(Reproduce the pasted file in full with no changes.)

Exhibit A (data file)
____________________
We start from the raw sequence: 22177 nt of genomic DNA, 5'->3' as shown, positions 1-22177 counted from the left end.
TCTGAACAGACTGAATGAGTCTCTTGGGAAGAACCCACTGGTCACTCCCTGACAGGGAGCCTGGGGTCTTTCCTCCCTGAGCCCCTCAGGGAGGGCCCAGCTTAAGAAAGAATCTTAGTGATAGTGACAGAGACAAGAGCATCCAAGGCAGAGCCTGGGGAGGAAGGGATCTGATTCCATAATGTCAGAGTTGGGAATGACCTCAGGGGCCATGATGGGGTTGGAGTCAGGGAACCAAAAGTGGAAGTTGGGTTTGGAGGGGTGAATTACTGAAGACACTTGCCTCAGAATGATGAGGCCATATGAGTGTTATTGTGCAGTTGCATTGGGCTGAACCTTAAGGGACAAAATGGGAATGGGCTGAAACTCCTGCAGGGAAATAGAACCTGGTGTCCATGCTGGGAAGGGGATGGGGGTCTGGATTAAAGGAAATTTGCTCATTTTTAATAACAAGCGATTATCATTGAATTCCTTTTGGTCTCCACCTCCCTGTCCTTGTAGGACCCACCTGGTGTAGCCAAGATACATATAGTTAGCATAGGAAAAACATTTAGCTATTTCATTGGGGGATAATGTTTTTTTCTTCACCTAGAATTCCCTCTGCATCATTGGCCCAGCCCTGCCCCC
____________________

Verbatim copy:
We start from the raw sequence: 22177 nt of genomic DNA, 5'->3' as shown, positions 1-22177 counted from the left end.
TCTGAACAGACTGAATGAGTCTCTTGGGAAGAACCCACTGGTCACTCCCTGACAGGGAGCCTGGGGTCTTTCCTCCCTGAGCCCCTCAGGGAGGGCCCAGCTTAAGAAAGAATCTTAGTGATAGTGACAGAGACAAGAGCATCCAAGGCAGAGCCTGGGGAGGAAGGGATCTGATTCCATAATGTCAGAGTTGGGAATGACCTCAGGGGCCATGATGGGGTTGGAGTCAGGGAACCAAAAGTGGAAGTTGGGTTTGGAGGGGTGAATTACTGAAGACACTTGCCTCAGAATGATGAGGCCATATGAGTGTTATTGTGCAGTTGCATTGGGCTGAACCTTAAGGGACAAAATGGGAATGGGCTGAAACTCCTGCAGGGAAATAGAACCTGGTGTCCATGCTGGGAAGGGGATGGGGGTCTGGATTAAAGGAAATTTGCTCATTTTTAATAACAAGCGATTATCATTGAATTCCTTTTGGTCTCCACCTCCCTGTCCTTGTAGGACCCACCTGGTGTAGCCAAGATACATATAGTTAGCATAGGAAAAACATTTAGCTATTTCATTGGGGGATAATGTTTTTTTCTTCACCTAGAATTCCCTCTGCATCATTGGCCCAGCCCTGCCCCC